Harold Reynolds: Turf kept Ken Griffey Jr. from breaking HR record
Soon-to-be Hall of Famer Ken Griffey Jr. finished his MLB career sixth all-time in home runs with 630. But what might that total have looked like without all the injuries?
Former Mariners teammate Harold Reynolds told 710 ESPN Seattle’s John Clayton on Wednesday that Griffey’s time playing on the Kingdome’s notoriously unkind turf probably played a role in the recurring hamstring injuries that plagued the latter half of his career. Griffey hit 398 home runs during his first 11 seasons in Seattle and 232 as he struggled to stay on the field in his last 11, the majority of which he played with the Reds.
Had Griffey played the majority of his home games in a more forgiving venue, Reynolds said, his numbers would have been even more historic.
“If he doesn’t have that hamstring injury when he goes to Cincinnati, I think we’re looking at a guy who puts numbers so far out there that you wouldn’t have believed they were real,” said Reynolds, now an analyst for the MLB Network. “I think he’s hitting 750, 800 home runs. No telling what the doubles and RBIs are because by the time he went to Cincinnati – and that was a great home-run park – he was averaging 45, 50 home runs a year and he was just moving into his prime years when his injury hit him. So I think we’re looking at a guy that, no telling what the numbers might have been had he stayed healthy.”
Despite Griffey’s injury struggles, Reynolds said he still clearly belongs in the same breath as the elites in the all-time discussions.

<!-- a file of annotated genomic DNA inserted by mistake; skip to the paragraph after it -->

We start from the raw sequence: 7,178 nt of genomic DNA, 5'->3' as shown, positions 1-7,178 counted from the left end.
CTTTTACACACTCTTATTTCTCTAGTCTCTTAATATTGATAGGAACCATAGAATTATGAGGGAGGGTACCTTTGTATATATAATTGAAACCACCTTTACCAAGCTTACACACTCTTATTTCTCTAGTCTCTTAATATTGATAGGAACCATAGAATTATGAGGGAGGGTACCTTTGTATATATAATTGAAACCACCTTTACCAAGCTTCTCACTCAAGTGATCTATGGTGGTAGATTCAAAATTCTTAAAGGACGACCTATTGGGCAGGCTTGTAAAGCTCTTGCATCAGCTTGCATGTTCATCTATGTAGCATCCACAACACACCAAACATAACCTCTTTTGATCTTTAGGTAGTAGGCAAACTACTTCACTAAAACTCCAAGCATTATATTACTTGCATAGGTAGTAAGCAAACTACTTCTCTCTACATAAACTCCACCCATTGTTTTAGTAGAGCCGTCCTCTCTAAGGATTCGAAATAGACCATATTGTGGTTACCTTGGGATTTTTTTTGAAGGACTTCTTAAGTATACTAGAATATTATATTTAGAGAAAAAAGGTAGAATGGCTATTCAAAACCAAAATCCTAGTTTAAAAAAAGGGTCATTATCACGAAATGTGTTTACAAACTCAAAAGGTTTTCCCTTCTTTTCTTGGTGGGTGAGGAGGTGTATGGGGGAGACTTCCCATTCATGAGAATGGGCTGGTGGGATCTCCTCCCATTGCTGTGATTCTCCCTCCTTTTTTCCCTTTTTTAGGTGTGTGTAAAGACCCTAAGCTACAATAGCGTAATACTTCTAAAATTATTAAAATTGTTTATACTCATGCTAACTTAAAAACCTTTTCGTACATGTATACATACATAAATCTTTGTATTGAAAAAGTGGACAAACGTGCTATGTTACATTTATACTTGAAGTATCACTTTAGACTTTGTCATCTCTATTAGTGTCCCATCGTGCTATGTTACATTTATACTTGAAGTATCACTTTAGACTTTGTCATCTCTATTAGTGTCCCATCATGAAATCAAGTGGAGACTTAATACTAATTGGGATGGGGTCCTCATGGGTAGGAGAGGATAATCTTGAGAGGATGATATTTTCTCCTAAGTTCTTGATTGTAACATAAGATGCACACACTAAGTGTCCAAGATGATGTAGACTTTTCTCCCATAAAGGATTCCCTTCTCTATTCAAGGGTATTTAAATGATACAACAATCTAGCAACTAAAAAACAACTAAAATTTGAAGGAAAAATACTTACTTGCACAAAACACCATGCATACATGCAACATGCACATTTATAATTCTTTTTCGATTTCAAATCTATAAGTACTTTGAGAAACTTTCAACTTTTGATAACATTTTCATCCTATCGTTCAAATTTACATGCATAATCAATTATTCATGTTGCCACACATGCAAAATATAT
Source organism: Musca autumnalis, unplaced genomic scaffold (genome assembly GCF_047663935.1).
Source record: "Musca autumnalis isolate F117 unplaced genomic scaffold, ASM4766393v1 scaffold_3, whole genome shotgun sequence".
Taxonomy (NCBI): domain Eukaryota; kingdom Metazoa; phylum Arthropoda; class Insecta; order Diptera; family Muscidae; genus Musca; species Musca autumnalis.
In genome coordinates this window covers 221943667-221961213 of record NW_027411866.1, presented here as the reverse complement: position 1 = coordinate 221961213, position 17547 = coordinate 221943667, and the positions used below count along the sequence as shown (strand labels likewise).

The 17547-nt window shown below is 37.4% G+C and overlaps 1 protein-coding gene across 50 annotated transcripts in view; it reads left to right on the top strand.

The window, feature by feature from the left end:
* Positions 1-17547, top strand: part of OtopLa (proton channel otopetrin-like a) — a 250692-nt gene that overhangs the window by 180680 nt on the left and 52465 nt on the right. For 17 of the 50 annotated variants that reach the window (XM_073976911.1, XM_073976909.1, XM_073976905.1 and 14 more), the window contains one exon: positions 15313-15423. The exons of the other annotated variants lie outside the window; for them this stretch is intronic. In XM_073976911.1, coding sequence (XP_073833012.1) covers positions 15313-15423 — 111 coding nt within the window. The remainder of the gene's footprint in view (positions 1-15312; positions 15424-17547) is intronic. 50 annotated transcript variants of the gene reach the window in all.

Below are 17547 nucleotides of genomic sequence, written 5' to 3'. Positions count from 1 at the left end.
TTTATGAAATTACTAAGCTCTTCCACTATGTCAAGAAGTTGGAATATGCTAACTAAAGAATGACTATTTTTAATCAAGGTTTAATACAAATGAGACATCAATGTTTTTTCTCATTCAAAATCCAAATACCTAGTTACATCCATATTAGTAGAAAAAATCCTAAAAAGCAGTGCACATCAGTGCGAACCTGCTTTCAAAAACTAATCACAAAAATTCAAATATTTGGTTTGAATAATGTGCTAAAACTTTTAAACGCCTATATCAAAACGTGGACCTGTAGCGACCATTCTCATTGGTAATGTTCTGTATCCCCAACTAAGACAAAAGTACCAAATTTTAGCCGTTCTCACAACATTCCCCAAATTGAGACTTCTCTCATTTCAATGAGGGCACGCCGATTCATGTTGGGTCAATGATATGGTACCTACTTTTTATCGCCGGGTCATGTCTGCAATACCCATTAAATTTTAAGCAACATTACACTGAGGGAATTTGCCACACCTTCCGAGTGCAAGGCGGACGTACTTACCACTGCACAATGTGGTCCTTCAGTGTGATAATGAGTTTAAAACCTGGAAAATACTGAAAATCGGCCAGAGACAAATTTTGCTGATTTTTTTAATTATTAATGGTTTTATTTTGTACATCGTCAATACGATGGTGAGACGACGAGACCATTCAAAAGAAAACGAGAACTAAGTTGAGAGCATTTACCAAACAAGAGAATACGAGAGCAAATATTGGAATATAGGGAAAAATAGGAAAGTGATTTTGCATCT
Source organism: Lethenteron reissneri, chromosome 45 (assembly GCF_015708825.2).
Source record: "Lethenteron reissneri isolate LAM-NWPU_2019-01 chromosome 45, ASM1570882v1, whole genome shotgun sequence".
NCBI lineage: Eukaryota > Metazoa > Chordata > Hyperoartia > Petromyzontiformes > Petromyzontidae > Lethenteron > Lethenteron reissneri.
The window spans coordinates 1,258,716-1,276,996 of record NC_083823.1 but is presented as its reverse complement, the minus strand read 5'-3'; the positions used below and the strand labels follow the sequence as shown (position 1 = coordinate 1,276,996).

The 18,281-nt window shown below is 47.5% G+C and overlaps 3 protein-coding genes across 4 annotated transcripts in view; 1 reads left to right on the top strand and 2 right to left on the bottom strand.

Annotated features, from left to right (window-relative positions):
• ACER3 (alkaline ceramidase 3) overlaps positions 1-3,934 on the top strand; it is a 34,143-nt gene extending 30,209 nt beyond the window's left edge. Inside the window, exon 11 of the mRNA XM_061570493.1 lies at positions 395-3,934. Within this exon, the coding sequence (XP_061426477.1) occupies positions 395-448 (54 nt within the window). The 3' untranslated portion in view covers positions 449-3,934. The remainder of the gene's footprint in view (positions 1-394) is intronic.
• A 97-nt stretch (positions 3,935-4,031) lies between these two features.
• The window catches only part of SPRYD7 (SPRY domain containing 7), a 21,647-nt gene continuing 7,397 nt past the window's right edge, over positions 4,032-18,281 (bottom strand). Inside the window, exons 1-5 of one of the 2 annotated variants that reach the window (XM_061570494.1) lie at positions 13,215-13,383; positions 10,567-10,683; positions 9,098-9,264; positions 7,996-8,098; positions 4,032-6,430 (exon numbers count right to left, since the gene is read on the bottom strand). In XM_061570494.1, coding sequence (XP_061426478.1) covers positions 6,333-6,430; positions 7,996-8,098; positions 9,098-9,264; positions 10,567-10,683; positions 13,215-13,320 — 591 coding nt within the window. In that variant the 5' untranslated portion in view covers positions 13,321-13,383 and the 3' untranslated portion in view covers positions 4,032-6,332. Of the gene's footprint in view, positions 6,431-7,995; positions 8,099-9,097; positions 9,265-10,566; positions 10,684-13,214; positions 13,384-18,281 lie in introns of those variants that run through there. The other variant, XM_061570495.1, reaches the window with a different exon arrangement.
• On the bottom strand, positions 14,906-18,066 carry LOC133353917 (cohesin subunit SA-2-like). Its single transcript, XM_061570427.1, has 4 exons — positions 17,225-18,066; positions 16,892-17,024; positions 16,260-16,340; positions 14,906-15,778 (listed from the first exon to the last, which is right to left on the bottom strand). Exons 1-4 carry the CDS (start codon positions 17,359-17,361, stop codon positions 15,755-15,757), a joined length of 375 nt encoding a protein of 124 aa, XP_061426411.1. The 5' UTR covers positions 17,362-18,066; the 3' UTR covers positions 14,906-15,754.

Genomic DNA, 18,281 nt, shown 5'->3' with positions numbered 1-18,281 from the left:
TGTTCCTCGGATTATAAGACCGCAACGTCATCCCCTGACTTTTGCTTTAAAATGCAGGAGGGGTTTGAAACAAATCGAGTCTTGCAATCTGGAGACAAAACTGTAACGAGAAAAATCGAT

“He’s clearly in the top five players,” Reynolds said.
Other highlights from the conversation:
Griffey put Seattle and his teammates on the map. “Having Junior come on the team almost validated everybody else’s talent. It’s like anything: when you have a great player, everybody wants to watch that team play and particularly watch him and then everybody else gets a little light shined on them. Having Junior on the team, not only did it put the Mariners on the map, but I think it made Randy Johnson popular, and it made Edgar (Martinez) popular and Jay Buhner. People recognized how great a player he was … Clearly, Junior put Seattle on the map big time.”
On the increasing number of injuries in baseball: “Last year I think we had one player who played 160 games in all of Major League Baseball. I think that we’re not conditioning guys to play a full season. You used to go to spring training and say, ‘I’m playing 162,’ and that’s how you conditioned. And if you’re going to condition to play 100 games, then you’re going to get injuries. I think we’re not conditioning guys right now to play for a long haul and we’re seeing injuries not just in Seattle but league-wide – a number of injuries that I just have never seen before.”
Could the injuries lead to shortening the season to 154 games? “I think we’re caught kind of in the middle. From a physical standpoint, they’d like to cut back, but economically the game is booming and you’re talking about giving away eight games, (which) is a lot of money when you start looking at eight gates and different nights you can draw from. I think it’s something that might come up in collective bargaining, but I don’t think it’s happening where they’re going to move those dates back.”